They’re much more hardcore right now. I did get stopped by cops taking pictures once, or a couple of times, fortunately by a different cop each time. In New York you’re not allowed to take pictures in the subway without a permit and to get a permit is a lot of bureaucracy and it only lasts three days. So clearly that wouldn’t have done me any good so I never did get a permit and I just hoped I wouldn’t see the same cop twice. They’d come up to you and say, “You can’t do this. Get off the line.” And I’d say, “Oh I’m sorry. I didn’t know. I’m a sociology professor doing this as a project.” And they would say, “Well, you’ll have to get permission.” One time I was doing it with a bunch of kids who were very young – like 12 and that kind of thing. They were taking pictures and I was taking pictures and they threw them [the kids] up against the wall and they cursed me saying I was too old to be engaging in this kind of activity.
That leads me into my next question. It seems that you’ve never really suffered overt political interference, only more subtle things such as not getting funding because of the subject matter of the film.
Tony: Our greatest surprise was that after a two-pronged effort by Henry and me – Henry through one avenue and I through another – to get to Richard Ravitch so that we could bring our crew with lights and all into the subway – especially at the Grand Avenue, that it worked. I don’t know how to explain Richard Ravitch exactly except that in the end, he said, “OK, I can understand this. This is something that’s worth documenting. It’s been going on for a long time. And I’ll give the order that there should be cooperation with you but you can’t film the defacement, the act of defacement of our property.” So that was the deal. We did finally film CAP defacing not only his property but everybody else’s but that wasn’t set up.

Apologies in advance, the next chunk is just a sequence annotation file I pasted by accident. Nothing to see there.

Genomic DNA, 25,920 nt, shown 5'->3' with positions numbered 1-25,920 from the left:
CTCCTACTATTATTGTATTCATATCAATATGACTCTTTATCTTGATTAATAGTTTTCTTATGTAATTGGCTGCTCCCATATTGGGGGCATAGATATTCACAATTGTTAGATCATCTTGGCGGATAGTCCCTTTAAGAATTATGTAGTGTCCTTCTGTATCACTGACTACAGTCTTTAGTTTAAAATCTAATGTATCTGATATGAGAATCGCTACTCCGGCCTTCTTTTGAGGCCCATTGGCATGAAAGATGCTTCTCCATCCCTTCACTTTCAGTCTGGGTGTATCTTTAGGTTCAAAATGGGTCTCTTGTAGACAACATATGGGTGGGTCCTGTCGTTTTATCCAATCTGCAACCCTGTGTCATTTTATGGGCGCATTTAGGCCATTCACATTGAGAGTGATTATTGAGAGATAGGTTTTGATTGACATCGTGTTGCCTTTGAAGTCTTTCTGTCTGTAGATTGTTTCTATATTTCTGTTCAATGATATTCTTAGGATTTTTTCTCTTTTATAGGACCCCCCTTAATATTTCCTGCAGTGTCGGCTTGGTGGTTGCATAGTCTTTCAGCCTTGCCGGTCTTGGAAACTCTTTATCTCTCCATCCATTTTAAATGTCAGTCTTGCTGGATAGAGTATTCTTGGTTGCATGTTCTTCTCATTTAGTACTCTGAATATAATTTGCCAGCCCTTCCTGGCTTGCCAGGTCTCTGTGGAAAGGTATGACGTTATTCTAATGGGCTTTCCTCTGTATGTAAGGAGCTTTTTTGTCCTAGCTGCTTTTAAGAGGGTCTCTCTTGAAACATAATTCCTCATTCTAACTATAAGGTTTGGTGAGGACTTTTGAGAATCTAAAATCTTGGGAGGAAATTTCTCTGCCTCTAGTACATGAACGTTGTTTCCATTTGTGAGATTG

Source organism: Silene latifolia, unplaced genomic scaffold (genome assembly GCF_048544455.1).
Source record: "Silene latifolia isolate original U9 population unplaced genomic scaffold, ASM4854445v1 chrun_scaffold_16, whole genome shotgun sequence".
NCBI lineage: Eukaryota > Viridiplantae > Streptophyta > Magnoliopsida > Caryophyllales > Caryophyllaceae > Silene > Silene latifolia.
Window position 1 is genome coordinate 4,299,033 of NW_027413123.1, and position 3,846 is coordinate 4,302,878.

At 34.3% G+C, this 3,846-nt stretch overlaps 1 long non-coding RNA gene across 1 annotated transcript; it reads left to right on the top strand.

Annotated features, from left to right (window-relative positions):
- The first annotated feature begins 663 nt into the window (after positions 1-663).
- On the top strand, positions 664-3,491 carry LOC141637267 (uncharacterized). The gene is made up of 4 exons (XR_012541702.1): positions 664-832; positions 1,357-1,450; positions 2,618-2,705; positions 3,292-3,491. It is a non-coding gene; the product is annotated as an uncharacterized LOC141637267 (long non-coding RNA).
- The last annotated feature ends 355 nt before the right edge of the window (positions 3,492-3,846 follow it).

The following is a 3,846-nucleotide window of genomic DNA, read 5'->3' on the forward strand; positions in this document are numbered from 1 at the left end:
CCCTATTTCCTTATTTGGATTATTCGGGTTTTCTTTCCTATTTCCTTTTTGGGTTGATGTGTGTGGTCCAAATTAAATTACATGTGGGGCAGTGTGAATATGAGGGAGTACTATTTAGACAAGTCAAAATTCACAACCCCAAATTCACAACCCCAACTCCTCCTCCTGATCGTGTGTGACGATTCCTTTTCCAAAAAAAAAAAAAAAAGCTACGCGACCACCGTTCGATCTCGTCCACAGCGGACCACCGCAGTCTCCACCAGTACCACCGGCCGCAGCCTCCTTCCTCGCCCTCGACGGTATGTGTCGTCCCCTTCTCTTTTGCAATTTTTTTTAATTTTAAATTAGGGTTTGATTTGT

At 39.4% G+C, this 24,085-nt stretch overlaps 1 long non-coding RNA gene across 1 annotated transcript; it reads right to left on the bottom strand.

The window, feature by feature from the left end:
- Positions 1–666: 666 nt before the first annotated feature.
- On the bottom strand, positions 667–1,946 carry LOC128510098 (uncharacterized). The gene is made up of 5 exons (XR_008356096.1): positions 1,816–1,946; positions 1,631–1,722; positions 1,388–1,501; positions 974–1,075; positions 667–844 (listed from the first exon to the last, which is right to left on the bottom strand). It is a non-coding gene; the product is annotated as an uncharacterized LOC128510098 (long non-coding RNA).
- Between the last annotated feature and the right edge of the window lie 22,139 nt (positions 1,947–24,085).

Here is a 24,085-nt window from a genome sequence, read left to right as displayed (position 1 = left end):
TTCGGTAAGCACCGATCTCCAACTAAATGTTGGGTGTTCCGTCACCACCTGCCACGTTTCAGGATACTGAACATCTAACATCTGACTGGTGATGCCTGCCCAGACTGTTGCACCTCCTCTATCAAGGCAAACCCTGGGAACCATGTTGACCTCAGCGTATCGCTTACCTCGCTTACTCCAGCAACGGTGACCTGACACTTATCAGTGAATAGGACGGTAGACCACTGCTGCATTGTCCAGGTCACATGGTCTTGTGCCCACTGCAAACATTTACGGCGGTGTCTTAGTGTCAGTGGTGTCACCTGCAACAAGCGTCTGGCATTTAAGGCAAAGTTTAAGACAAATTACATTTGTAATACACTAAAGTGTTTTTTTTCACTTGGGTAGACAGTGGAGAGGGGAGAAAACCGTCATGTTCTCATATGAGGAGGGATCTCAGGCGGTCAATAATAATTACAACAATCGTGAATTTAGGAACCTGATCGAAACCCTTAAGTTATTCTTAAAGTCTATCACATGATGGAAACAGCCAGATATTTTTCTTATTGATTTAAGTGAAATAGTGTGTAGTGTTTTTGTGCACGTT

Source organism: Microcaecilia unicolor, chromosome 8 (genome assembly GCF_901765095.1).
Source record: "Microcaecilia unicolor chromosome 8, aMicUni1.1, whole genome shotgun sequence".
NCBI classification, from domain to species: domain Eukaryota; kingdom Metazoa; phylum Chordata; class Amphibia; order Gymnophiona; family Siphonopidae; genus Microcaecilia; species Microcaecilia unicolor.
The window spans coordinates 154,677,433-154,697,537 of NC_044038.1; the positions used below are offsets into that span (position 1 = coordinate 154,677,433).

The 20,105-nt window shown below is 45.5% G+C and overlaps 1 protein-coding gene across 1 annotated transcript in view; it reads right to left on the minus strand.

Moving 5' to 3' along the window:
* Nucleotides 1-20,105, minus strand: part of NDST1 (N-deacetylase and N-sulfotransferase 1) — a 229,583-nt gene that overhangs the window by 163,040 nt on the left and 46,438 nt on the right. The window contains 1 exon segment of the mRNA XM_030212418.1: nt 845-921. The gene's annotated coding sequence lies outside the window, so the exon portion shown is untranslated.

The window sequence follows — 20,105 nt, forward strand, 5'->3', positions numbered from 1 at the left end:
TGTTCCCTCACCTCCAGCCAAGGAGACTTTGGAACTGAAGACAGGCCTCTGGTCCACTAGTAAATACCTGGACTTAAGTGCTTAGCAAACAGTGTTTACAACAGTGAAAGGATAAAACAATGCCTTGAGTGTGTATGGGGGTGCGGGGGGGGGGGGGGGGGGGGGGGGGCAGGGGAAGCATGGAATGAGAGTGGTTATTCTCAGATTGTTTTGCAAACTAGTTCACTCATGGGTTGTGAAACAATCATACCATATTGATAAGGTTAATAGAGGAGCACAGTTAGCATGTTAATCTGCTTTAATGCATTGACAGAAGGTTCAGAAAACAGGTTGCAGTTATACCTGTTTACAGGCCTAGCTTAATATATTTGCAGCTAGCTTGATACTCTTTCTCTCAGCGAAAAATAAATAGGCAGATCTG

Could you – and I’m going to use the words you used on the DVD interview – have achieved this project by being anything other than “middle-aged white men”?
Henry: That’s a very interesting question.
Tony: I don’t think I could.
Henry: It’s probably statistically more probable that a middle-aged white man will have the leisure time to spend hours and hours on a daily basis sometimes trying to catch trains without any remuneration. I think that gives you one type of answer.
Tony: Well, the only thing about that, Henry, is that we meet every day a dozen film-makers in the film world who are in their twenties who have the same kind of passion for whatever their subject is and are willing to put themselves on the line for it even if they have to starve to do it. So it was partly leisure but it was also passion. I mean I didn’t have the leisure.